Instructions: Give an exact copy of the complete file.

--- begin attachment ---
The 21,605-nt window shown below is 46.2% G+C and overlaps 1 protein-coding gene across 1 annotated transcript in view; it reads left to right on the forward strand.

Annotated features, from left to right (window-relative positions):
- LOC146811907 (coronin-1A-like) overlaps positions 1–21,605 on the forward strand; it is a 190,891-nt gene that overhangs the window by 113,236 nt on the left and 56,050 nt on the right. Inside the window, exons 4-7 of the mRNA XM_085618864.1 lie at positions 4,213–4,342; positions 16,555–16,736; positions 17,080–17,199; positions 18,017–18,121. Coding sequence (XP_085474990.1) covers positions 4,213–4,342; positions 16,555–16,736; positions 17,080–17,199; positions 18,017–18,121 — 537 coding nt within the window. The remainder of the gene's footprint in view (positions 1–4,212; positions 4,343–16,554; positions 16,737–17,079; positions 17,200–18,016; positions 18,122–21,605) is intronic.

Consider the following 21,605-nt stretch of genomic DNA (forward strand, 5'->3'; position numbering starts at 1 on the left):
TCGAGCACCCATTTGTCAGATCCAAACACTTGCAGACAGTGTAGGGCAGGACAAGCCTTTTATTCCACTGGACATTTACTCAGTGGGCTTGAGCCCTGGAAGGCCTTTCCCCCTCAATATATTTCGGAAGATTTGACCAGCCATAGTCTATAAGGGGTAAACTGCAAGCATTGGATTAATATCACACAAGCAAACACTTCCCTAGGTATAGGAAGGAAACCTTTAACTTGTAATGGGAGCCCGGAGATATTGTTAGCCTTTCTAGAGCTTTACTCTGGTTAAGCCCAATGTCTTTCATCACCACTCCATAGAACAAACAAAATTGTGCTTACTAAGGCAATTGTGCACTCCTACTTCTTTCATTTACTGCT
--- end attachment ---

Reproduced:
The 21,605-nt window shown below is 46.2% G+C and overlaps 1 protein-coding gene across 1 annotated transcript in view; it reads left to right on the forward strand.

Annotated features, from left to right (window-relative positions):
- LOC146811907 (coronin-1A-like) overlaps positions 1–21,605 on the forward strand; it is a 190,891-nt gene that overhangs the window by 113,236 nt on the left and 56,050 nt on the right. Inside the window, exons 4-7 of the mRNA XM_085618864.1 lie at positions 4,213–4,342; positions 16,555–16,736; positions 17,080–17,199; positions 18,017–18,121. Coding sequence (XP_085474990.1) covers positions 4,213–4,342; positions 16,555–16,736; positions 17,080–17,199; positions 18,017–18,121 — 537 coding nt within the window. The remainder of the gene's footprint in view (positions 1–4,212; positions 4,343–16,554; positions 16,737–17,079; positions 17,200–18,016; positions 18,122–21,605) is intronic.

Consider the following 21,605-nt stretch of genomic DNA (forward strand, 5'->3'; position numbering starts at 1 on the left):
TCGAGCACCCATTTGTCAGATCCAAACACTTGCAGACAGTGTAGGGCAGGACAAGCCTTTTATTCCACTGGACATTTACTCAGTGGGCTTGAGCCCTGGAAGGCCTTTCCCCCTCAATATATTTCGGAAGATTTGACCAGCCATAGTCTATAAGGGGTAAACTGCAAGCATTGGATTAATATCACACAAGCAAACACTTCCCTAGGTATAGGAAGGAAACCTTTAACTTGTAATGGGAGCCCGGAGATATTGTTAGCCTTTCTAGAGCTTTACTCTGGTTAAGCCCAATGTCTTTCATCACCACTCCATAGAACAAACAAAATTGTGCTTACTAAGGCAATTGTGCACTCCTACTTCTTTCATTTACTGCT